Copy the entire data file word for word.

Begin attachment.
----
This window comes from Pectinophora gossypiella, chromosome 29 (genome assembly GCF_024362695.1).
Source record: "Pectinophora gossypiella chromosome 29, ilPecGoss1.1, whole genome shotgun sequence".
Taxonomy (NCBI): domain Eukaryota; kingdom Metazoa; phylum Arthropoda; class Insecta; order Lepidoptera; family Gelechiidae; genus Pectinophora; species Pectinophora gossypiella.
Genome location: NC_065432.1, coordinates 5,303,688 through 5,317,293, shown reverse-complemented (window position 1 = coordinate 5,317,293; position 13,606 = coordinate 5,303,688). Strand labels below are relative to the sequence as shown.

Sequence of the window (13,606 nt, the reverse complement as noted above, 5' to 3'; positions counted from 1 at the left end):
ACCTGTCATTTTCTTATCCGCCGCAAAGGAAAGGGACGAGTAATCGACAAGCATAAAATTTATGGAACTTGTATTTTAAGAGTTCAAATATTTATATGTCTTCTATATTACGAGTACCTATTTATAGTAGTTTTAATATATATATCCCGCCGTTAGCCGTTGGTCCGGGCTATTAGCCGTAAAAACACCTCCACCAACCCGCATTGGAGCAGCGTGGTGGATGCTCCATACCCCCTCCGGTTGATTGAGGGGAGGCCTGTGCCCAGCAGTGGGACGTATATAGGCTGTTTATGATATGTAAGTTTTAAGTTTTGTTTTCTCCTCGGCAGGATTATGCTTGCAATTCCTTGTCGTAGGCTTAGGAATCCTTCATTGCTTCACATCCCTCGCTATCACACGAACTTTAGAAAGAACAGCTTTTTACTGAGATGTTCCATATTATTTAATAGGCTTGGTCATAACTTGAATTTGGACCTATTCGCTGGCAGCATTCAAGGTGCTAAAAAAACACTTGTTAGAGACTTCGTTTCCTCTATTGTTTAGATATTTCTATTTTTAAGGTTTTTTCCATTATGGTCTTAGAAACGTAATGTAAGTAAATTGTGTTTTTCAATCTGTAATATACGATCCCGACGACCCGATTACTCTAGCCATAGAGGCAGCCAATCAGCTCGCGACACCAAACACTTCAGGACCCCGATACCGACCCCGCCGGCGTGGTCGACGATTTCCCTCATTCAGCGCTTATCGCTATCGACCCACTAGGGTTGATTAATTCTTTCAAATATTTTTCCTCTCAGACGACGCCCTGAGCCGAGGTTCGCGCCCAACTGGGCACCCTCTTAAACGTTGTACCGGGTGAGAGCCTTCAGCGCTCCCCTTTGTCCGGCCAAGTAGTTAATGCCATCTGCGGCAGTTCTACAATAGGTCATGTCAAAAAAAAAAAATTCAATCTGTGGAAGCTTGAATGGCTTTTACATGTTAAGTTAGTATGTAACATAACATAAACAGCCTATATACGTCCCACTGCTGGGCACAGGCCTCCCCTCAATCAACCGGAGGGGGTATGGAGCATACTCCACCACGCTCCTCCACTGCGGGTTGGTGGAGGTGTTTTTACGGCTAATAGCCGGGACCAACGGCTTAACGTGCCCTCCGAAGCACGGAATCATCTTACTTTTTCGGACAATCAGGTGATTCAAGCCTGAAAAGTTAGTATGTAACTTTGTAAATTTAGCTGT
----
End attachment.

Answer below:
This window comes from Pectinophora gossypiella, chromosome 29 (genome assembly GCF_024362695.1).
Source record: "Pectinophora gossypiella chromosome 29, ilPecGoss1.1, whole genome shotgun sequence".
Taxonomy (NCBI): domain Eukaryota; kingdom Metazoa; phylum Arthropoda; class Insecta; order Lepidoptera; family Gelechiidae; genus Pectinophora; species Pectinophora gossypiella.
Genome location: NC_065432.1, coordinates 5,303,688 through 5,317,293, shown reverse-complemented (window position 1 = coordinate 5,317,293; position 13,606 = coordinate 5,303,688). Strand labels below are relative to the sequence as shown.

Sequence of the window (13,606 nt, the reverse complement as noted above, 5' to 3'; positions counted from 1 at the left end):
ACCTGTCATTTTCTTATCCGCCGCAAAGGAAAGGGACGAGTAATCGACAAGCATAAAATTTATGGAACTTGTATTTTAAGAGTTCAAATATTTATATGTCTTCTATATTACGAGTACCTATTTATAGTAGTTTTAATATATATATCCCGCCGTTAGCCGTTGGTCCGGGCTATTAGCCGTAAAAACACCTCCACCAACCCGCATTGGAGCAGCGTGGTGGATGCTCCATACCCCCTCCGGTTGATTGAGGGGAGGCCTGTGCCCAGCAGTGGGACGTATATAGGCTGTTTATGATATGTAAGTTTTAAGTTTTGTTTTCTCCTCGGCAGGATTATGCTTGCAATTCCTTGTCGTAGGCTTAGGAATCCTTCATTGCTTCACATCCCTCGCTATCACACGAACTTTAGAAAGAACAGCTTTTTACTGAGATGTTCCATATTATTTAATAGGCTTGGTCATAACTTGAATTTGGACCTATTCGCTGGCAGCATTCAAGGTGCTAAAAAAACACTTGTTAGAGACTTCGTTTCCTCTATTGTTTAGATATTTCTATTTTTAAGGTTTTTTCCATTATGGTCTTAGAAACGTAATGTAAGTAAATTGTGTTTTTCAATCTGTAATATACGATCCCGACGACCCGATTACTCTAGCCATAGAGGCAGCCAATCAGCTCGCGACACCAAACACTTCAGGACCCCGATACCGACCCCGCCGGCGTGGTCGACGATTTCCCTCATTCAGCGCTTATCGCTATCGACCCACTAGGGTTGATTAATTCTTTCAAATATTTTTCCTCTCAGACGACGCCCTGAGCCGAGGTTCGCGCCCAACTGGGCACCCTCTTAAACGTTGTACCGGGTGAGAGCCTTCAGCGCTCCCCTTTGTCCGGCCAAGTAGTTAATGCCATCTGCGGCAGTTCTACAATAGGTCATGTCAAAAAAAAAAAATTCAATCTGTGGAAGCTTGAATGGCTTTTACATGTTAAGTTAGTATGTAACATAACATAAACAGCCTATATACGTCCCACTGCTGGGCACAGGCCTCCCCTCAATCAACCGGAGGGGGTATGGAGCATACTCCACCACGCTCCTCCACTGCGGGTTGGTGGAGGTGTTTTTACGGCTAATAGCCGGGACCAACGGCTTAACGTGCCCTCCGAAGCACGGAATCATCTTACTTTTTCGGACAATCAGGTGATTCAAGCCTGAAAAGTTAGTATGTAACTTTGTAAATTTAGCTGT